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tv   After Words  CSPAN  May 26, 2014 9:30am-10:34am EDT

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this program is about an hour. >> host: we're joined by cal thomas, his new book, what works, common sense solutions for a strong america. forward by sean hannity. that tells you a lot about this book, cal. >> guest: sean is a good friend and harpercollins publishing the book thought he would be a very good person to write the forward. i was happy he did so. nancy pelosi was not available. so i was glad to have his forward. he did a good job. >> host: this is intended for a conservative audience? >> guest: not necessarily. i think solving problems in america are not conservative, liberal, republican or democrat. we have severe challenges, juan, faces everybody regardless of their political background or persuasion. >> host: if you have sean hannity, i believe sean is quite popular figure among hard-line
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conservatives. >> guest: sure he is. we try to reach out in this book. naturally i think conservative ideas provide best solutions to help america. if a liberal comes up with an idea and proves itself and lives up to stated objectives i'm for it. i'm for social security and medicare and all these programs mostly created in liberal democrat administration but i want to take a look at them to see if they need to be updated for a modern age and improved. if they are not working we need to revise them or get rid of them. >> host: in fact the thesis of this book, i will come back to the idea of thesis because it is one you play with in this book, the idea what actually works. and what do we know that worked in the past. common sense solutions from the past but not not only from the political realm but come from your deep faith. >> guest: there is a verse in
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the elisesy as sees that says there is nothing new under the sun. everything you've done before has been done before. i'm not talking about living in the past, but look to the past and updating it as necessary and moving forward. if you go to another country for the first time you usually get a guidebook or google paris, france, to find out where the best hotels are, best restaurants, places to be avoided. these are people who have gone before us to scope out these cities and to recommend the best places for us. we have the founders of our country who understood human nature as at least as well as preachers of their day and they create ad constitution that established boundaries for government but unlimited life, liberty for its citizens. i believe that has gotten out of whack. we have exceeded those boundaries, those constitutional boundaries, and that's why we have some challenges and problems we have today. >> host: in previous books you had to remind readers you were saying disengage from public life and the public square.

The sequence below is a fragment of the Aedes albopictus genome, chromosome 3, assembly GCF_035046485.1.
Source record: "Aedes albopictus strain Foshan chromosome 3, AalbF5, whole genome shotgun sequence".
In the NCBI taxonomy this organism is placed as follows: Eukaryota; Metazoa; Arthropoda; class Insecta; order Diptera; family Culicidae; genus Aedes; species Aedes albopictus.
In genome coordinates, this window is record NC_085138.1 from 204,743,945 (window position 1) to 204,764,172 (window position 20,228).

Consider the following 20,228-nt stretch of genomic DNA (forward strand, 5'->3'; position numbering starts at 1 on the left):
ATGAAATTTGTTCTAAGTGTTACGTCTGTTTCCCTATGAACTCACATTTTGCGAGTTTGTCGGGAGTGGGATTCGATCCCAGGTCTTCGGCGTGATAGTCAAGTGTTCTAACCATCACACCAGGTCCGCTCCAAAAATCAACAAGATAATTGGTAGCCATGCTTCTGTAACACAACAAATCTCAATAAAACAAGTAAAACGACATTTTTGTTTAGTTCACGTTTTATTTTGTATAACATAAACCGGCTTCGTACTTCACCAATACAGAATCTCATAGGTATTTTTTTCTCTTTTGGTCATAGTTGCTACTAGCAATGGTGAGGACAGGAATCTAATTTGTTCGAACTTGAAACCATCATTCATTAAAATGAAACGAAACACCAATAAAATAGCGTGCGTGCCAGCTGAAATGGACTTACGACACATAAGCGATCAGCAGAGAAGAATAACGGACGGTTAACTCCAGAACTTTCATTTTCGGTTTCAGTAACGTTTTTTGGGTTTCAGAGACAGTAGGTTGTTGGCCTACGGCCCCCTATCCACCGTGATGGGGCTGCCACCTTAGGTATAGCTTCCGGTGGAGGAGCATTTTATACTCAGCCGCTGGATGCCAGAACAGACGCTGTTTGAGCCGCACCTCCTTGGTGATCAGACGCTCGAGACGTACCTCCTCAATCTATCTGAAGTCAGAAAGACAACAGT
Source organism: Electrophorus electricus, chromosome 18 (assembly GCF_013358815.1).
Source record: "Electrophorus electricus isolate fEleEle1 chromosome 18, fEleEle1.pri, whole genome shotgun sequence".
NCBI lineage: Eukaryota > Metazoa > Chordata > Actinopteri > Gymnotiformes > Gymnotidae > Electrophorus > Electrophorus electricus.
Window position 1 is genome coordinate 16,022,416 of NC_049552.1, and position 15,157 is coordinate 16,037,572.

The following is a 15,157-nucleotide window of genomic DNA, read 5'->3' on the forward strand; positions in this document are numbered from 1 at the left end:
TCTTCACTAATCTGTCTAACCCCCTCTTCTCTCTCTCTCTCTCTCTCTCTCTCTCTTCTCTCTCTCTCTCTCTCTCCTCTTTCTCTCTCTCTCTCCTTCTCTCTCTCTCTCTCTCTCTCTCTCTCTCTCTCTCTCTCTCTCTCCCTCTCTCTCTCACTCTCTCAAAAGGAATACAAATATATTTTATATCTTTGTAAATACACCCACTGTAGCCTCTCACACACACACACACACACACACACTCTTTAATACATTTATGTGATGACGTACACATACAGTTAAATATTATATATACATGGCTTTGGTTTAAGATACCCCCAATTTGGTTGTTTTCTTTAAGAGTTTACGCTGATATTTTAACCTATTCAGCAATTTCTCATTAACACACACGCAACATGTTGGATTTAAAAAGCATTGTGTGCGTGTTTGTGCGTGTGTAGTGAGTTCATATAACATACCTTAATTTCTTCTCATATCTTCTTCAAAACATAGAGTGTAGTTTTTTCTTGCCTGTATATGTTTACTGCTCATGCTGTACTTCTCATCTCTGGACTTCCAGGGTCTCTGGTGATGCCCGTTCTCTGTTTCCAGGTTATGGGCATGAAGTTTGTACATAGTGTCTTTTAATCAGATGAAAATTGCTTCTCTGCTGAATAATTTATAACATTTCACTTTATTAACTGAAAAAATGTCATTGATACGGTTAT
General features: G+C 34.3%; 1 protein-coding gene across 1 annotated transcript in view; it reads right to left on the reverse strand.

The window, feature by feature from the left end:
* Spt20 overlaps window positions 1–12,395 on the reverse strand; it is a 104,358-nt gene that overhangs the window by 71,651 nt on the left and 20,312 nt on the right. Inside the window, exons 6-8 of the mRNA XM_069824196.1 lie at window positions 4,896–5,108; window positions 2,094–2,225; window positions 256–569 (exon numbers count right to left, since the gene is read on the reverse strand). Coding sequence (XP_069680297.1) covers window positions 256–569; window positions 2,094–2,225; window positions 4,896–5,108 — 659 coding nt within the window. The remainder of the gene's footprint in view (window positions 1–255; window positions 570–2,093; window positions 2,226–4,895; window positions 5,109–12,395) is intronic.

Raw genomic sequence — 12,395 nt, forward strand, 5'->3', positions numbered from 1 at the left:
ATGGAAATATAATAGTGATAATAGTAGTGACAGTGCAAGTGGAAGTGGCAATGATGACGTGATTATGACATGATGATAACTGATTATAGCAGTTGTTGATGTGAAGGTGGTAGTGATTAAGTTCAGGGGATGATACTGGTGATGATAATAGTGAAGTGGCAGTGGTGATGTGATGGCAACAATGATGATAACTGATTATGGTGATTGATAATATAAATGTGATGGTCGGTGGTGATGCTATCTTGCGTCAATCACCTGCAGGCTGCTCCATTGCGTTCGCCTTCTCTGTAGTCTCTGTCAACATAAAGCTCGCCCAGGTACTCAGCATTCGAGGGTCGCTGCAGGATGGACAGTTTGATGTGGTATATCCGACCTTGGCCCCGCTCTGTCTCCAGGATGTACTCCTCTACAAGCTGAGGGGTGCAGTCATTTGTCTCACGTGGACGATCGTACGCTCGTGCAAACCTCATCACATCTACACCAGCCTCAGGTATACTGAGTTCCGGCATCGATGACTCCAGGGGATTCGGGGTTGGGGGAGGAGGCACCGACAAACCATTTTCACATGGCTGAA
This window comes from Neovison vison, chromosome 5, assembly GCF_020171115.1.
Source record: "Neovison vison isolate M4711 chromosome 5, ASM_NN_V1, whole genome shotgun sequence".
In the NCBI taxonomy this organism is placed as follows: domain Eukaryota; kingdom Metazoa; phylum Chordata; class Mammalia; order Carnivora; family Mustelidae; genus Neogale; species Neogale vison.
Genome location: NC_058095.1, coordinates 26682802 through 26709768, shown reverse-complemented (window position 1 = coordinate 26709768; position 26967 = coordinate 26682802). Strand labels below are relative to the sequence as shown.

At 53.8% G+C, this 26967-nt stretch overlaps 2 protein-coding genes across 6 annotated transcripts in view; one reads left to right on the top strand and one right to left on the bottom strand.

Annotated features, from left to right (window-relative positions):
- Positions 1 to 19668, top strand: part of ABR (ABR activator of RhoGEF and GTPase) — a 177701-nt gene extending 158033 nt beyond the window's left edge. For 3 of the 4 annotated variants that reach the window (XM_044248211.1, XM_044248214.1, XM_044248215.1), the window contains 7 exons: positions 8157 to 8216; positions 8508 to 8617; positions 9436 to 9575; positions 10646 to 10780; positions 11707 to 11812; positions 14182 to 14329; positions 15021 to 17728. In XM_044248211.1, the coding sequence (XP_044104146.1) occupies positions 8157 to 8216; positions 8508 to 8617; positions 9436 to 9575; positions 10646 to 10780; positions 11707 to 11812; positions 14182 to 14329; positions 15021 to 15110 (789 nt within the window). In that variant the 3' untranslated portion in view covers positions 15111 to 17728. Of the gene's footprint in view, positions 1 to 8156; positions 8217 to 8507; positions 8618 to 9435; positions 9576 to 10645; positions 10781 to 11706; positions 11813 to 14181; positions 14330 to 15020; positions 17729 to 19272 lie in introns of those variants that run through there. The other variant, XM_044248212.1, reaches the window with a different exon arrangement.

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>> guest: no. >> host: people might get that perception on emphasis, simply focus on the individual capacity, and individual responsibility. look away from government. don't look to government to meet your needs. look to the individual and look to god. >> guest: yes, i think that is where it all begins and the founders certainly saw power delegated from the people to the government, not government overpowering us and that's why government has grown so book and dysfunctional. i don't think there is anybody, including the biggest liberal who thinks everything is working well and we ought to just keep pouring more money into it and growing government ever bigger. thomas sowell, the great writer and a friend has written, i have this card like bob dole carries 10th amendment in his pocket. he said much of the social history of the western world over the past three decades involved replacing what worked with what sounded good. now our friend bock beckel who is on "the five" on fox and i
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co-wrote this beak and do a column for "usa today" called common ground, acknowledges that many of the social programs were begun in good faith in the lyndon johnson administration. the so-called great society, but he acknowledges now that we didn't take into consideration human nature. giving people a check that providing women with checks when they have babies out of wedlock was not only not good for them, it wasn't good for the country. we moved along way from john kennedy's great inaugural admonition, ask not what your country can do for you, ask what you can do for your count criminal. >> host: you think people should be engaged with government and politics? >> guest: absolutely are or i wouldn't be writing my syndicated column last 30 years. you shouldn't expect more out of government than it can deliver and less out of yourself you can deliver. things like character, virtue, integrity can not be instilled by government. those are moral and spiritual